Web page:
by Goran Marković
For himself, however, there seems to be an unexpected turn for the better. He is released and allowed to return to work. As it turns out, the only reason he was spared worse treatment is that those deciding his case attained their positions of power with the help of his forgeries, and now they feared that this would come to light. But the world is no longer the same for Anđelko. He is asked to do forgeries again, this time by his wife, but he can’t do it anymore. When he is then nominated to receive a medal “for his service to the people”, he enters a near-empty cinema and blows himself up before a laudation to Tito. The play deals with the loss of social ideals and utopias, and with the decline of morality that accompanied the destruction of the belief in a “united Yugoslavia”. The origins of the disintegration of Yugoslavia, according to Marković, are to be found in the era of Tito. This opinion, held by the author, is shared by one part of the Serbian population; the other part sees Tito’s death as the cause of the break-up. The topics of betrayal and corruption, which pose a major problem in the Balkan countries to this day, also give the play an even greater topical relevance. The new state is built on a foundation that is in part made up of forged school reports and certificates – a problem that can hardly be rectified in the years to come. The play unostatiously looks beyond its own historical confines and immanently poses the question: Won’t subsequent generations ultimately be worse because they no longer believe in anything at all? The eldest son, who follows in his father’s counterfeiting footsteps, shares none of his father’s good intentions, idealism or moral scruples. The younger son’s first name is Slobodan, the last name Milosevic.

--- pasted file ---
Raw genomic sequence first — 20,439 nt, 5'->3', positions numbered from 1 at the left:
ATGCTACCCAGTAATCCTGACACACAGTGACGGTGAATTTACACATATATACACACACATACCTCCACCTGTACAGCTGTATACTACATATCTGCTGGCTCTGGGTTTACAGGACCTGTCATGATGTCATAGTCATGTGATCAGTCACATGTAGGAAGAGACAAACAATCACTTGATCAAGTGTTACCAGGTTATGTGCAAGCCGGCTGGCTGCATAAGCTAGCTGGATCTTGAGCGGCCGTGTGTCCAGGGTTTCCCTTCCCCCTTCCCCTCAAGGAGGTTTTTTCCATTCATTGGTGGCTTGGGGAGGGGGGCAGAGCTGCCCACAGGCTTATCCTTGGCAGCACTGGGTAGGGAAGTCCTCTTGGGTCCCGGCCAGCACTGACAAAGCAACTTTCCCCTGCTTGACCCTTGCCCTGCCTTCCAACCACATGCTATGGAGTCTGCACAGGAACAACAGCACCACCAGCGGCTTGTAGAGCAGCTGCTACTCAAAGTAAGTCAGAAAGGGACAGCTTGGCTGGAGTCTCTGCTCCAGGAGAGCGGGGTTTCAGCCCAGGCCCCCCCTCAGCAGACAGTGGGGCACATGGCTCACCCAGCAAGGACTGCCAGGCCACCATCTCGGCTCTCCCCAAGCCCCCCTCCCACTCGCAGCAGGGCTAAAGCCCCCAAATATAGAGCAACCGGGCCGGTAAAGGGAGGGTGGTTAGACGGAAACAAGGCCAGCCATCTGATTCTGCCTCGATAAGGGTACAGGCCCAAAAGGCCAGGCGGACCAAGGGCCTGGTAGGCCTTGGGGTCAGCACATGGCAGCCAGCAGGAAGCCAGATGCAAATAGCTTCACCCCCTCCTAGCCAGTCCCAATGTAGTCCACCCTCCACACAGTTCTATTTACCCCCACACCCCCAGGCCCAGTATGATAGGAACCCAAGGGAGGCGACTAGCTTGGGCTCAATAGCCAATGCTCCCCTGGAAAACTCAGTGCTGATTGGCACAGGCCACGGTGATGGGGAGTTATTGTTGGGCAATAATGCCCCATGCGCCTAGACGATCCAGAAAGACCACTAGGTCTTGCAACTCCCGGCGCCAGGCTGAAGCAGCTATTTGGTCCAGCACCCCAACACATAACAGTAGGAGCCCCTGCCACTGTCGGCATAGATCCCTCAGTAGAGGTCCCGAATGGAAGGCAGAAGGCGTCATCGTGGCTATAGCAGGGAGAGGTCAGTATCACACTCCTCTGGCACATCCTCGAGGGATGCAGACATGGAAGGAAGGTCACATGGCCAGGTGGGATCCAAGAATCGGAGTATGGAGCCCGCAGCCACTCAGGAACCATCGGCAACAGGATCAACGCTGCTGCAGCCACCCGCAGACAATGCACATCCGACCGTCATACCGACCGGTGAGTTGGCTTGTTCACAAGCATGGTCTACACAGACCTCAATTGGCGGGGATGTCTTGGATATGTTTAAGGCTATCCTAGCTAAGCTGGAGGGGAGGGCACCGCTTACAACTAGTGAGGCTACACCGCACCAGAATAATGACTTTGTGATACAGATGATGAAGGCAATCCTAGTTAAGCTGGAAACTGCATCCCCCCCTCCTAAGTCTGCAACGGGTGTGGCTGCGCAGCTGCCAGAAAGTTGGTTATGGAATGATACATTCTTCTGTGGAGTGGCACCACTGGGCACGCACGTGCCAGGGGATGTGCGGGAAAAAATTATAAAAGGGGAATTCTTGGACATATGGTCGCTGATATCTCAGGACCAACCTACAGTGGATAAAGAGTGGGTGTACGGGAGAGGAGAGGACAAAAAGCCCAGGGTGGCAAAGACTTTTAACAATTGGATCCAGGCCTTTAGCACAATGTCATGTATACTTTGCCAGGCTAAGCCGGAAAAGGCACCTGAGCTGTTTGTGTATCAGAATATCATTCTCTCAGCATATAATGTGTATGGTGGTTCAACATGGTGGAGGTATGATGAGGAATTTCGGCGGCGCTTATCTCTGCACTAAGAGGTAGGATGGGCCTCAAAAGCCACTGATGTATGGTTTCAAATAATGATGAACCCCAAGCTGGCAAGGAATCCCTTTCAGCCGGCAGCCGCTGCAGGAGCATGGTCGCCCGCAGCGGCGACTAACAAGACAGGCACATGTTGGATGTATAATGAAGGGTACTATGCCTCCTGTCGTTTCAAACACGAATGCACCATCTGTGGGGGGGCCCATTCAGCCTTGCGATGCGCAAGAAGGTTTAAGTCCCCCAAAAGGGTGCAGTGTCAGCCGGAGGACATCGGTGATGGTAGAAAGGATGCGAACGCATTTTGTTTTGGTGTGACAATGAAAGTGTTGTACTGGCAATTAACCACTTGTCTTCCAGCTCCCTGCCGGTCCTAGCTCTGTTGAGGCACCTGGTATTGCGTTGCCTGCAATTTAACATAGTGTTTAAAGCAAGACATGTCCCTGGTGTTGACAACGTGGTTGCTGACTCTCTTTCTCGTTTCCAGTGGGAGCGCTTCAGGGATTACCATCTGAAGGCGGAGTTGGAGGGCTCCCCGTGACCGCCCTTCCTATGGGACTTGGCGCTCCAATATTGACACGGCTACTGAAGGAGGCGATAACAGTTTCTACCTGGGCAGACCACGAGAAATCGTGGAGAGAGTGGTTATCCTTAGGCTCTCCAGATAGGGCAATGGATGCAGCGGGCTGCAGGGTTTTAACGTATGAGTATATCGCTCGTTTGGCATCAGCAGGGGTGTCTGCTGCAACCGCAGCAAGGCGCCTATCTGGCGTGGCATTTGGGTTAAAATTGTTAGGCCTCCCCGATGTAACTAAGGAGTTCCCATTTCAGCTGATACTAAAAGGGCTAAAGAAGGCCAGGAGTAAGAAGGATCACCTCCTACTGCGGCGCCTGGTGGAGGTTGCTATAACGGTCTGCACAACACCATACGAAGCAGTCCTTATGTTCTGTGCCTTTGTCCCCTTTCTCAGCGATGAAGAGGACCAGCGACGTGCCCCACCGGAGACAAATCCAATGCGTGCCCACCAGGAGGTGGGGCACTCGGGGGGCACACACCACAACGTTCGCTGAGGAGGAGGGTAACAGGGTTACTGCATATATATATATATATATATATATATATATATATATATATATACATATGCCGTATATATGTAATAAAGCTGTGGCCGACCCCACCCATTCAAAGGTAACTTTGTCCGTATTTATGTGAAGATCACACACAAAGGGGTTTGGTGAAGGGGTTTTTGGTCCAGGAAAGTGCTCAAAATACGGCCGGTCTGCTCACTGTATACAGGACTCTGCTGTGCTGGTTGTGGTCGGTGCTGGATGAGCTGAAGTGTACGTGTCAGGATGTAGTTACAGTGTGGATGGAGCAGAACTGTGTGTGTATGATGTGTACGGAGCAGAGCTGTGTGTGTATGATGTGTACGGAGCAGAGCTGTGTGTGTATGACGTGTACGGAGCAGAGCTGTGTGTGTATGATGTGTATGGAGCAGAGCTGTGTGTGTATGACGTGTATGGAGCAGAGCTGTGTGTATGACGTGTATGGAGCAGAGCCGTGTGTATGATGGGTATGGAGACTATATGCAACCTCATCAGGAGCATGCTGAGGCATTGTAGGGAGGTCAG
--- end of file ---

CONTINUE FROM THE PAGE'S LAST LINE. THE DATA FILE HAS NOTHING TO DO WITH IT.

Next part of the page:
A text by Jens Groß